Recent research has confirmed a correlation between gut microbiome composition and the markers of health and disease across thousands of people.
Previous studies have shown that the collection of microorganisms living in the gastrointestinal tract may play a role in various diseases. Certain gut bacteria have been found in people with specific clinical blood markers that indicate high cholesterol levels, diabetes, high blood pressure, inflammatory bowel disease and more. However, despite the growth of microbiome research in recent years, large-scale human studies crucial for validating the connections found in a variety of context have been rare.
Now, this new study has met this need with the examination of around 3,400 individuals’ gut microbiota and approximately 150 markers, revealing both known and previously unknown links between microbiome composition, clinical markers and lifestyle factors.
Baseline data were collected from 3409 people with an average age of 49 participating in a commercial wellness program. All of them completed lifestyle, stress, digestion and diet questionnaires and 90% of the group were given a clinical laboratory blood test. Sixty-five different tests were performed.
The researchers explored which lifestyle and clinical factors were connected to gut microbiome diversity, and found that omega-3 fatty acids and other markers related to fish intake such as DHA and mercury, were correlated positively with diversity. Eating more fruit and vegetables (including cruciferous vegetables) was also positively linked to diversity, while consuming more sugary drinks was negatively correlated. Signs of poor bowel health, such as the weekly frequency of diarrhea and acid reflux, were negatively associated with microbiome diversity. Other factors that helped to support diversity included raw vegetable salad consumption, vitamin D, magnesium and EPA levels. as well as vigorous physical activity, walking and cycling various times per week.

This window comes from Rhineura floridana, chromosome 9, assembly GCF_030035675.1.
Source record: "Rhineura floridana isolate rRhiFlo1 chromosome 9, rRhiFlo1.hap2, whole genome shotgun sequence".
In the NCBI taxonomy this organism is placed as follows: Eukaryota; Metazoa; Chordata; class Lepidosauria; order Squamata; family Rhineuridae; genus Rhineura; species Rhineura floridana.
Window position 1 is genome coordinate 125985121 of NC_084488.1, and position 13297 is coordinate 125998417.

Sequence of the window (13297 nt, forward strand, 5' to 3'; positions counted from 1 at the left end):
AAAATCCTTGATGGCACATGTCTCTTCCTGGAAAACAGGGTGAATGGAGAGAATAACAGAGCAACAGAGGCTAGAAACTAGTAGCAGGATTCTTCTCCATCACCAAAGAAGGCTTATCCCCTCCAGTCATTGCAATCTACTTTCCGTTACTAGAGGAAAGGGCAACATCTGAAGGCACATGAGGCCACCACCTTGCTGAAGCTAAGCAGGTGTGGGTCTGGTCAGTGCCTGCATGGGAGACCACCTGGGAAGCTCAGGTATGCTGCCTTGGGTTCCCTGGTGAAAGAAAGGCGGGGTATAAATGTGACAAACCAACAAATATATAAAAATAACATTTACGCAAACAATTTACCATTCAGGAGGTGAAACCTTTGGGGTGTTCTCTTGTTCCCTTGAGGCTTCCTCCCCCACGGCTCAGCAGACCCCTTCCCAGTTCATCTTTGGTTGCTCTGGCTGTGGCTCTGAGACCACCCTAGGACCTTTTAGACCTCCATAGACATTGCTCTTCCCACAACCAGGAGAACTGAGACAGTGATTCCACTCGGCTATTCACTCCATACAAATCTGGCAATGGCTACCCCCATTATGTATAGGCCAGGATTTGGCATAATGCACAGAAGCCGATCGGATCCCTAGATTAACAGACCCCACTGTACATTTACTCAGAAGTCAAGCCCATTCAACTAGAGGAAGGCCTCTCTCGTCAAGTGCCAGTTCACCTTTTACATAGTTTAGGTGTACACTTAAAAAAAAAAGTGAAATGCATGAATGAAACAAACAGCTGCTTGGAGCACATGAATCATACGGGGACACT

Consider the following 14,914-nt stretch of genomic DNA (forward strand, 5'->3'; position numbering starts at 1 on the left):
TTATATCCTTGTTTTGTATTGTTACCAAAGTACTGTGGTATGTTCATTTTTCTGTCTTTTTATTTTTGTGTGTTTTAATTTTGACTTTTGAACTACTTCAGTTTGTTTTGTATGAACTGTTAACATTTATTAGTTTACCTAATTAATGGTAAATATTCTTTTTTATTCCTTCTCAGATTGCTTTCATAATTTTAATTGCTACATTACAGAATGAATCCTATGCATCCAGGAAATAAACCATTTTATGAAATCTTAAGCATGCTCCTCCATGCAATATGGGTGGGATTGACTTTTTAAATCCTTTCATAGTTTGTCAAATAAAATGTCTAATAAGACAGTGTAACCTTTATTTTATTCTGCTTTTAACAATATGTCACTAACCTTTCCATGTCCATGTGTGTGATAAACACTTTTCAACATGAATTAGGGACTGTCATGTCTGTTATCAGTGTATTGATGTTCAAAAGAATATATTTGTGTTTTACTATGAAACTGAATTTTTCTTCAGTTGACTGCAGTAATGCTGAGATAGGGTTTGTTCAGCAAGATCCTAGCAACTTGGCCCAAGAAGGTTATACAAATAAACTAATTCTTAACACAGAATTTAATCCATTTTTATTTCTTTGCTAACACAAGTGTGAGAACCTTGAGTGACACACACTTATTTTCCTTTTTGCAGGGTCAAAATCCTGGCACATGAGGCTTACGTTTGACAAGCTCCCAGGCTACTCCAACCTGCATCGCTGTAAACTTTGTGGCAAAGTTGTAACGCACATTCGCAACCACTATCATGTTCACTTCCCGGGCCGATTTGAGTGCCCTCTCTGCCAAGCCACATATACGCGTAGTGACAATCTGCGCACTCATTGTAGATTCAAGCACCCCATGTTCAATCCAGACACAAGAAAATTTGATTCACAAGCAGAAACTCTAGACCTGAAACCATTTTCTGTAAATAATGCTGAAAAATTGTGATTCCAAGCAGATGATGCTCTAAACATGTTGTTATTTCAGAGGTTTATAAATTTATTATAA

Microbiome diversity was strongly associated with the Bacteroidetes-to-Firmicutes axis. The relationship between these two large groups has been linked to a number of pathological conditions. Obesity, for example, has been specifically associated with a greater abundance of Firmicutes and/or a drop in Bacteroidetes. The Actinobacteria genus Bifidobacterium was also considered a beneficial gut-dwelling bacterial group of significance for increased microbiome diversity.
The study results suggest potential opportunities for more targeted interventions that help change microbiome composition to support health.
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